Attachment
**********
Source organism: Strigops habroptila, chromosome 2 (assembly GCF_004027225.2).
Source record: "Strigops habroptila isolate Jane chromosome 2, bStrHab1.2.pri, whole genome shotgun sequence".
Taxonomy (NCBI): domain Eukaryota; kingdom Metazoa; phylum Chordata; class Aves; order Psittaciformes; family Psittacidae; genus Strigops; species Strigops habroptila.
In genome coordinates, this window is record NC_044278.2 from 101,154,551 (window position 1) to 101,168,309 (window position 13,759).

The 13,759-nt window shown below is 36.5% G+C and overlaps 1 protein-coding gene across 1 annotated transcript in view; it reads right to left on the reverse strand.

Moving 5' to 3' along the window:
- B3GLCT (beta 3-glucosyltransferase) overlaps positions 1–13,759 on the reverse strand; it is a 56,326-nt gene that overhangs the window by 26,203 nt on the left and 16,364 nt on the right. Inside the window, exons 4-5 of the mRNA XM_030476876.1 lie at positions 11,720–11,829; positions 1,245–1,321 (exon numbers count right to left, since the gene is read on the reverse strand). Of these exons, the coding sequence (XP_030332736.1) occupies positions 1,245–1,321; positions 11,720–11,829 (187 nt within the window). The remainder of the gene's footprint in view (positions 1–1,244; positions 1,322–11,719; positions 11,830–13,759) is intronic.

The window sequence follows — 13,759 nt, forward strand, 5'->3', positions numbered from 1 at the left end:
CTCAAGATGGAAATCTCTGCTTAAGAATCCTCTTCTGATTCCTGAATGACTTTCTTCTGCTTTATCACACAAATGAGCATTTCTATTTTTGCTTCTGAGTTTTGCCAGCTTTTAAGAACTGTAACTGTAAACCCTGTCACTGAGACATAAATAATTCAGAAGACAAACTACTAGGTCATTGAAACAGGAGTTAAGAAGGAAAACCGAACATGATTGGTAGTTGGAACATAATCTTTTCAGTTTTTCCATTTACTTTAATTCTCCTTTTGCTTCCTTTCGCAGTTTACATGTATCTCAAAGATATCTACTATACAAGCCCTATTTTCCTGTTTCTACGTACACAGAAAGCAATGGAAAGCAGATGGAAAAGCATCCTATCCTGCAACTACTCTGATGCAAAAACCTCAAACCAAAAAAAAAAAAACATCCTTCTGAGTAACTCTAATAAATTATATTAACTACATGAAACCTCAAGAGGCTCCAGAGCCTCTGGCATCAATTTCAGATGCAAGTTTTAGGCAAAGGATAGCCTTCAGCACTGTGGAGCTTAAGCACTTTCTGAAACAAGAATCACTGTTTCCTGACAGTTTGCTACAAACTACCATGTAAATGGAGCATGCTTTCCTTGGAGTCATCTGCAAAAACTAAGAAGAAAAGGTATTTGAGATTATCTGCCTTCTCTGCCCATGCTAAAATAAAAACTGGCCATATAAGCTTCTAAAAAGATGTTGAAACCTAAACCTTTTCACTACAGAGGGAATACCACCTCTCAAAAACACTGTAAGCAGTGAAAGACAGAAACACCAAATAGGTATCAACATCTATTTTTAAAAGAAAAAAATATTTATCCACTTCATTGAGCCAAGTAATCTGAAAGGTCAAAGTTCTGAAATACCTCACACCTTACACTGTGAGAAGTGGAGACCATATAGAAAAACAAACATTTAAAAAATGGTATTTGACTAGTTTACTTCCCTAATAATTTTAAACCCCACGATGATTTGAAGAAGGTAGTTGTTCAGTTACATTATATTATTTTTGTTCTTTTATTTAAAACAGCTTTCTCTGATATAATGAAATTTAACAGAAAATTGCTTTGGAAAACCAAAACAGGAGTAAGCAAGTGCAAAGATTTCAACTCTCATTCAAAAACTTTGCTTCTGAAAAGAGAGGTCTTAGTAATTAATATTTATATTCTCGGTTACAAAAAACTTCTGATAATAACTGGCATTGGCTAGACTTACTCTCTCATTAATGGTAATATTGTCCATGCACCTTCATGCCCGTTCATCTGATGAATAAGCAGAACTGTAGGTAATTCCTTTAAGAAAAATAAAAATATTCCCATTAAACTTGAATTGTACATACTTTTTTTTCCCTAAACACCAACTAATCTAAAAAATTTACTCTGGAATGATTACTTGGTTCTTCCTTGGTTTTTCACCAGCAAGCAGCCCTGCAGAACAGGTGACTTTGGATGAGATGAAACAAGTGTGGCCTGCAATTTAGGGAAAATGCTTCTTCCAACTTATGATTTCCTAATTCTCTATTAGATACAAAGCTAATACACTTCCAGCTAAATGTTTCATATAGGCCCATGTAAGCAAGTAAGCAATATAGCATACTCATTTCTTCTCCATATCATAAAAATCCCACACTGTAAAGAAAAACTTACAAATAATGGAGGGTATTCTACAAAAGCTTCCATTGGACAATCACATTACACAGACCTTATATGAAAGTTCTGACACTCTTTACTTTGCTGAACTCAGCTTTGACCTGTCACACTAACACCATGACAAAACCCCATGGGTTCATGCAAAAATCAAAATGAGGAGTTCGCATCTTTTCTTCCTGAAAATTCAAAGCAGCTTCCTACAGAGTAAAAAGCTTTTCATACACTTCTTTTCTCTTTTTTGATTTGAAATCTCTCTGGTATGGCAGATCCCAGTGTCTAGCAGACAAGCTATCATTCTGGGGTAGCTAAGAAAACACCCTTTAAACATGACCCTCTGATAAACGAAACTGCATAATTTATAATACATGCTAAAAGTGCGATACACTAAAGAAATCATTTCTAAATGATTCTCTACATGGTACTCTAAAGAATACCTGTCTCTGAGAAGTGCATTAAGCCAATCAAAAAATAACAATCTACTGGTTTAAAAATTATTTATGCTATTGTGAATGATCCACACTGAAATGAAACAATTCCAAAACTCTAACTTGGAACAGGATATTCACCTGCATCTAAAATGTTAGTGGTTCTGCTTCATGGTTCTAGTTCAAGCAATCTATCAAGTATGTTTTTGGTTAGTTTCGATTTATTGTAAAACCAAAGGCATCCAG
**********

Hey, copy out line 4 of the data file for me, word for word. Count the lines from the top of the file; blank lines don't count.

In genome coordinates, this window is record NC_044278.2 from 101,154,551 (window position 1) to 101,168,309 (window position 13,759).